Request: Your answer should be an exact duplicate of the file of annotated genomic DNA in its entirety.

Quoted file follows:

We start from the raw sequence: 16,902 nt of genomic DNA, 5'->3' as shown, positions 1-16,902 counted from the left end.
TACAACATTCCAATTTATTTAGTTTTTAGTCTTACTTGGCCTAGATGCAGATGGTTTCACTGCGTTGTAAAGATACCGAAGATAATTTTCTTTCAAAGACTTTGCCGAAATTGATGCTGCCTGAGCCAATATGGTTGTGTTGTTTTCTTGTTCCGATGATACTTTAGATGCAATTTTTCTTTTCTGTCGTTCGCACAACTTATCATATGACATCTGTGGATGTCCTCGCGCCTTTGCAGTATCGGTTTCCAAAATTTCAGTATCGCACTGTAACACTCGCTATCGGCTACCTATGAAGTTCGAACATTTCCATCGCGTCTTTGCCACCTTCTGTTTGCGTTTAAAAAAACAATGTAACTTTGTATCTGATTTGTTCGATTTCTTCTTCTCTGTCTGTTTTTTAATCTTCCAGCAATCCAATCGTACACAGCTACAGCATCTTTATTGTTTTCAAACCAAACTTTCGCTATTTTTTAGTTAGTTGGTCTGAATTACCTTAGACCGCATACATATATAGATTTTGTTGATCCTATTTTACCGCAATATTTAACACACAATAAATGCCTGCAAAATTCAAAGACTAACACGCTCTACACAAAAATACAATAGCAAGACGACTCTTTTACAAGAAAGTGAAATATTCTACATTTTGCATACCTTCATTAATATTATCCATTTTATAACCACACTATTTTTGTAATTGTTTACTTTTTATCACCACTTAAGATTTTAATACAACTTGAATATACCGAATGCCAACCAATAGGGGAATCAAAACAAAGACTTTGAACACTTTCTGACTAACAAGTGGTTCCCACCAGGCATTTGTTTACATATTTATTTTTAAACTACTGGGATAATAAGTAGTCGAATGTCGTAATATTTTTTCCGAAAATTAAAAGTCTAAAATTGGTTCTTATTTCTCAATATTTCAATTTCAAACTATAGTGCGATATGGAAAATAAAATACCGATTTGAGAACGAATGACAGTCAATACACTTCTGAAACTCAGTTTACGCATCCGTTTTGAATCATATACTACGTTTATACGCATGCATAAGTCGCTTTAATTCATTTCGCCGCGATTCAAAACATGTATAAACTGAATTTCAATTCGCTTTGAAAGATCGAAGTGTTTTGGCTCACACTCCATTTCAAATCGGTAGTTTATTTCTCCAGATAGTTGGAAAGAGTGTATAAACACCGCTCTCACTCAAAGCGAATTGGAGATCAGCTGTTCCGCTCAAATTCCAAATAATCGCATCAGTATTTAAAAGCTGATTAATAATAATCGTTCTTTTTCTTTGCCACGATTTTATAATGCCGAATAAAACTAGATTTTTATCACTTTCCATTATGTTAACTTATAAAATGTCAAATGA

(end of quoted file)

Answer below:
We start from the raw sequence: 16,902 nt of genomic DNA, 5'->3' as shown, positions 1-16,902 counted from the left end.
TACAACATTCCAATTTATTTAGTTTTTAGTCTTACTTGGCCTAGATGCAGATGGTTTCACTGCGTTGTAAAGATACCGAAGATAATTTTCTTTCAAAGACTTTGCCGAAATTGATGCTGCCTGAGCCAATATGGTTGTGTTGTTTTCTTGTTCCGATGATACTTTAGATGCAATTTTTCTTTTCTGTCGTTCGCACAACTTATCATATGACATCTGTGGATGTCCTCGCGCCTTTGCAGTATCGGTTTCCAAAATTTCAGTATCGCACTGTAACACTCGCTATCGGCTACCTATGAAGTTCGAACATTTCCATCGCGTCTTTGCCACCTTCTGTTTGCGTTTAAAAAAACAATGTAACTTTGTATCTGATTTGTTCGATTTCTTCTTCTCTGTCTGTTTTTTAATCTTCCAGCAATCCAATCGTACACAGCTACAGCATCTTTATTGTTTTCAAACCAAACTTTCGCTATTTTTTAGTTAGTTGGTCTGAATTACCTTAGACCGCATACATATATAGATTTTGTTGATCCTATTTTACCGCAATATTTAACACACAATAAATGCCTGCAAAATTCAAAGACTAACACGCTCTACACAAAAATACAATAGCAAGACGACTCTTTTACAAGAAAGTGAAATATTCTACATTTTGCATACCTTCATTAATATTATCCATTTTATAACCACACTATTTTTGTAATTGTTTACTTTTTATCACCACTTAAGATTTTAATACAACTTGAATATACCGAATGCCAACCAATAGGGGAATCAAAACAAAGACTTTGAACACTTTCTGACTAACAAGTGGTTCCCACCAGGCATTTGTTTACATATTTATTTTTAAACTACTGGGATAATAAGTAGTCGAATGTCGTAATATTTTTTCCGAAAATTAAAAGTCTAAAATTGGTTCTTATTTCTCAATATTTCAATTTCAAACTATAGTGCGATATGGAAAATAAAATACCGATTTGAGAACGAATGACAGTCAATACACTTCTGAAACTCAGTTTACGCATCCGTTTTGAATCATATACTACGTTTATACGCATGCATAAGTCGCTTTAATTCATTTCGCCGCGATTCAAAACATGTATAAACTGAATTTCAATTCGCTTTGAAAGATCGAAGTGTTTTGGCTCACACTCCATTTCAAATCGGTAGTTTATTTCTCCAGATAGTTGGAAAGAGTGTATAAACACCGCTCTCACTCAAAGCGAATTGGAGATCAGCTGTTCCGCTCAAATTCCAAATAATCGCATCAGTATTTAAAAGCTGATTAATAATAATCGTTCTTTTTCTTTGCCACGATTTTATAATGCCGAATAAAACTAGATTTTTATCACTTTCCATTATGTTAACTTATAAAATGTCAAATGA